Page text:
Two Qantas planes packed with passengers came within 250m of a mid-air collision, an incident report has revealed.
News.com.au reports that a QantasLink Boeing 717 with 115 passengers approached Darwin International Airport in Australia last Tuesday when an RAAF air traffic controller unknowingly put it on a collision course with a Qantas Boeing 737-838 carrying 155 passengers, which had just taken off.
The collision avoidance system on board the Boeing 717 warned the pilots that there was another plane just 800ft beneath them.
But in the incident report Captain Robert Flipo wrote that 'it must have got a lot closer than that.'
A source familiar with the near miss said that after the Melbourne-bound 737 took off from the runway shortly after 1.30pm, the RAAF's Australian Defence Air Traffic System mistakenly assigned the tag for the plane to one of its Hercules C-130 aircrafts flying through the control tower's airspace.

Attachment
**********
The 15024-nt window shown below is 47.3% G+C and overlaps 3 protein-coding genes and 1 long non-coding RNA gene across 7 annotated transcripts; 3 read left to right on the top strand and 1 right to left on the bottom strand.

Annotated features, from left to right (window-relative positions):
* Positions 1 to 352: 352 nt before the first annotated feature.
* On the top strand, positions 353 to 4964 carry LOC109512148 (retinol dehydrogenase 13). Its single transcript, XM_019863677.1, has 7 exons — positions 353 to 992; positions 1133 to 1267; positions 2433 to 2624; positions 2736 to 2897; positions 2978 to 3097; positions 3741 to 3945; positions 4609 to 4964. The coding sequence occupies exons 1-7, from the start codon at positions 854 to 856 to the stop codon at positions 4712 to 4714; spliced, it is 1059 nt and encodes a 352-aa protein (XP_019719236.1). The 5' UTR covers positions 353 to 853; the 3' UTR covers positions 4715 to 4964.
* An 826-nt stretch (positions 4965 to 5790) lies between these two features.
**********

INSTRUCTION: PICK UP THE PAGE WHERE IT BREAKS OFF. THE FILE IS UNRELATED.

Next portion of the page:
This meant air traffic controllers were unable to see the plane's identity, speed or height. An air traffic controller then apparently confused the inbound 717 with the Hercules before accidently setting it on a collision course.
'We had been given a series of apparently non-sensical (sic) clearances both lateral and vertical,' Captain Flipo wrote.
'We asked several times as to the intentions of ATC, e.g. what approach/track miles to expect, but received non-conclusive response.'
He said after clearing the aircraft to land on runway 29 an air traffic controller cleared the plane to descend to 7000ft.
First officer Andrew Field-Dodgson was about to recommence descent when he spotted the other plane.
'It passed directly below us. I saw the traffic collision avoidance system display traffic 800ft (250m) below, and now descending at over 500ft per min,' Flipo said.
The RAAF is responsible for air traffic control at Darwin Airport, which is a shared public and military facility.
An air traffic controller had been suspended and there will be an investigation, a Defence spokesman said.
He added: 'An initial Defence investigation indicates that an Air Traffic Controller inadvertently directed an arriving and a departing aircraft on a path that would have taken the aircraft through the same height.'
The Australian Transport Safety Bureau is investigating the incident.
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